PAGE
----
# Probability for compound events

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##### Intros

###### Lessons

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##### Examples

###### Lessons

**Compound event outcomes and probability trees**

Fill in the probability tree and list the outcomes for:**Probability of compound events**

Find the probability for:- Using a three-part spinner and:

- spinning yellow twice in a row.
- spinning blue once and red once.
- spinning yellow first and then red second.

- Flipping a coin then spinning a two-part spinner and:

- The coin lands on head, and the spinner lands on red.
- The coin lands on tail, and the spinner lands on blue.

- Spinning the arrow on spinner #1 then on spinner #2 and:

- both spinner #1 and #2 land on red.
- one spinner lands on red and the other lands on blue.
- spinner #1 lands on yellow, spinner #2 lands on blue.

- Using a three-part spinner and:
**Probability for compound events: word problem**

In a board game, each player needs to roll two dice at the same time during their turn.- How many total outcomes are there?
- There are bonus points for rolling some combinations in this game. What are the probabilities of:
- Rolling two-6s.
- Rolling two of the same number.
- Rolling a sum greater than 8.
- Rolling a sum less than 4.

- Which outcome for bonus points is the most likely for this game? Use the answers from the previous part.
- Using theoretical probability, write the expected results.
- If you roll the dice 36 times, how many times will you roll one 5 and one 6?
- If you roll the dice 360 times, how many times will you roll two-6s?
- If you roll the dice 120 times, how many times will roll two of the same number?

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###### Topic Notes

In this lesson, we will learn:

- Compound probability is for finding the chances of an event involving two simple probability scenarios
- How to draw a probability tree to show all possible outcomes for a compound event
- How to use an outcome table to show all possible outcomes for a compound event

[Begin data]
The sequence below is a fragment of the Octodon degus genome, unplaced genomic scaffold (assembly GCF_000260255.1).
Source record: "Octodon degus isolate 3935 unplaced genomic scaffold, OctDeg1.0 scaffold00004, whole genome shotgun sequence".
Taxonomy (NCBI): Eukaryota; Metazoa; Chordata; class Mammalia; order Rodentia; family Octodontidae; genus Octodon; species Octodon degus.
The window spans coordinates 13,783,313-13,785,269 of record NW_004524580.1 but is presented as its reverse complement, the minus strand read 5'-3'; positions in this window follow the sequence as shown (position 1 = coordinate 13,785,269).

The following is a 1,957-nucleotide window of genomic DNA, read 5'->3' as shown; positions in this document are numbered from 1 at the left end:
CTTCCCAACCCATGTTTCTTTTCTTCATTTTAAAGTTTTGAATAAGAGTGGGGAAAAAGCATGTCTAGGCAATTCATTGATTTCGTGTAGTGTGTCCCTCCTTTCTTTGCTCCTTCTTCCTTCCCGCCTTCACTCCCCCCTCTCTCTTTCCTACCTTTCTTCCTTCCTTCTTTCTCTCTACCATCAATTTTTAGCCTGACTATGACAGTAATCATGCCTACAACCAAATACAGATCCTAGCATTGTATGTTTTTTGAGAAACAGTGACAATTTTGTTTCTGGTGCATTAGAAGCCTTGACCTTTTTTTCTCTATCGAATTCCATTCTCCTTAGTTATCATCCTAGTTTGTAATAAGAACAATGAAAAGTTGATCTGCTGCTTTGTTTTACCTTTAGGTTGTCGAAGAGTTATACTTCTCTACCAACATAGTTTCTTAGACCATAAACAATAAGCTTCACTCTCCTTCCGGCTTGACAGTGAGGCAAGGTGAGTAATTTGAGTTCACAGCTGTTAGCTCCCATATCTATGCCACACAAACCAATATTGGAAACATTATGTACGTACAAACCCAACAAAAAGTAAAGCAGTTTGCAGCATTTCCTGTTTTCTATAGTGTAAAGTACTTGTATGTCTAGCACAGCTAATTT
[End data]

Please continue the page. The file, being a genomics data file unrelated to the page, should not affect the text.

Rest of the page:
- How to calculate compound probability fractions

__Notes:__**Compound probability**(or**probability for compound events**) is the chances of an event—involving two probability scenarios—happening.- Some examples of compound situations: flipping 2 coins, rolling 2 dice, spinning the arrow on 2 spinners, or (combinations like) a coin flip and a die roll.
- Showing all possible outcomes for compound events will be different than
**probability for simple events**. A**probability tree**or**outcome table**can be used - A
**probability tree**can be drawn vertically or horizontally. Each level represents each simple event: start at a point and draw branches for all possible outcomes. At the next level, the end of each previous branch will be a new starting point. Draw branches for all possible outcomes for the second simple event.

- Another way to find all outcomes for compound events is by using an
**outcome table**, crossing all outcomes for the first event in the rows, by all the outcomes for the second outcomes in the columns.

- The total number of outcomes can be calculated:

*total outcomes*= (*#outcomes*1^{st}*event*) × (*#outcomes*2^{nd}*event*) - The formula $P$ (
*event*) = $\frac{number\,outcomes\,wanted} {total\,number\,possibilities}$ can also be used for compound probability - Or, using fraction multiplication, compound probability for an event can also be found using the formula:

*Compound Probability*= $P$ (1^{st}*event*) × $P$ (2^{nd}*event*)

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